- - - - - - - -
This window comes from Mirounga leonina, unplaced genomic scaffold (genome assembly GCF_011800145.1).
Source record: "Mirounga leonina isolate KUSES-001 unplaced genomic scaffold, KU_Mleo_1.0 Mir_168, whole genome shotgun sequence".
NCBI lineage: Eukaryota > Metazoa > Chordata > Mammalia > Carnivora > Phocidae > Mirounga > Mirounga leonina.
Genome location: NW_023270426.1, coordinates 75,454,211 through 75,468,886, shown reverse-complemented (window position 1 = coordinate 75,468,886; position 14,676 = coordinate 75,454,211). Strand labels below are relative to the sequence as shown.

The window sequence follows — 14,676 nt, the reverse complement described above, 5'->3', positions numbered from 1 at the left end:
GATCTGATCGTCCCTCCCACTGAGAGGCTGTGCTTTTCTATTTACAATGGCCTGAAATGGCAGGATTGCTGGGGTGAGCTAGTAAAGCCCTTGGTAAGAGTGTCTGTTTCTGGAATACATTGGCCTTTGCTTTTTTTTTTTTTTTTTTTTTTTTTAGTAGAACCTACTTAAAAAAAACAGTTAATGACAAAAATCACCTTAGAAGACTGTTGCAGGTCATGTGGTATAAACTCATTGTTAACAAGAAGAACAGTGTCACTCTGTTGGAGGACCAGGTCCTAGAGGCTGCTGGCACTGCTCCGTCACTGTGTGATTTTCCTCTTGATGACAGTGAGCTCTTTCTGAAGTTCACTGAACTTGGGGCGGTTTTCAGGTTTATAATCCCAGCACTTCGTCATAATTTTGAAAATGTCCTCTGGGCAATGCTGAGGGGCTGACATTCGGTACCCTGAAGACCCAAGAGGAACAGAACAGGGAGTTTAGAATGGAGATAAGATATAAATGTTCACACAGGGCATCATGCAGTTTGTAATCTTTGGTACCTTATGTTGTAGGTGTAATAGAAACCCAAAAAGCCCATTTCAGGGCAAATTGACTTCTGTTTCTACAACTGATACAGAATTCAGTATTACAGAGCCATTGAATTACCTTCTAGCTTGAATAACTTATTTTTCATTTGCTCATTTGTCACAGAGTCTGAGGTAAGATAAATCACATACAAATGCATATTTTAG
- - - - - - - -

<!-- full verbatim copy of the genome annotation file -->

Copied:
This window comes from Mirounga leonina, unplaced genomic scaffold (genome assembly GCF_011800145.1).
Source record: "Mirounga leonina isolate KUSES-001 unplaced genomic scaffold, KU_Mleo_1.0 Mir_168, whole genome shotgun sequence".
NCBI lineage: Eukaryota > Metazoa > Chordata > Mammalia > Carnivora > Phocidae > Mirounga > Mirounga leonina.
Genome location: NW_023270426.1, coordinates 75,454,211 through 75,468,886, shown reverse-complemented (window position 1 = coordinate 75,468,886; position 14,676 = coordinate 75,454,211). Strand labels below are relative to the sequence as shown.

The window sequence follows — 14,676 nt, the reverse complement described above, 5'->3', positions numbered from 1 at the left end:
GATCTGATCGTCCCTCCCACTGAGAGGCTGTGCTTTTCTATTTACAATGGCCTGAAATGGCAGGATTGCTGGGGTGAGCTAGTAAAGCCCTTGGTAAGAGTGTCTGTTTCTGGAATACATTGGCCTTTGCTTTTTTTTTTTTTTTTTTTTTTTTTAGTAGAACCTACTTAAAAAAAACAGTTAATGACAAAAATCACCTTAGAAGACTGTTGCAGGTCATGTGGTATAAACTCATTGTTAACAAGAAGAACAGTGTCACTCTGTTGGAGGACCAGGTCCTAGAGGCTGCTGGCACTGCTCCGTCACTGTGTGATTTTCCTCTTGATGACAGTGAGCTCTTTCTGAAGTTCACTGAACTTGGGGCGGTTTTCAGGTTTATAATCCCAGCACTTCGTCATAATTTTGAAAATGTCCTCTGGGCAATGCTGAGGGGCTGACATTCGGTACCCTGAAGACCCAAGAGGAACAGAACAGGGAGTTTAGAATGGAGATAAGATATAAATGTTCACACAGGGCATCATGCAGTTTGTAATCTTTGGTACCTTATGTTGTAGGTGTAATAGAAACCCAAAAAGCCCATTTCAGGGCAAATTGACTTCTGTTTCTACAACTGATACAGAATTCAGTATTACAGAGCCATTGAATTACCTTCTAGCTTGAATAACTTATTTTTCATTTGCTCATTTGTCACAGAGTCTGAGGTAAGATAAATCACATACAAATGCATATTTTAG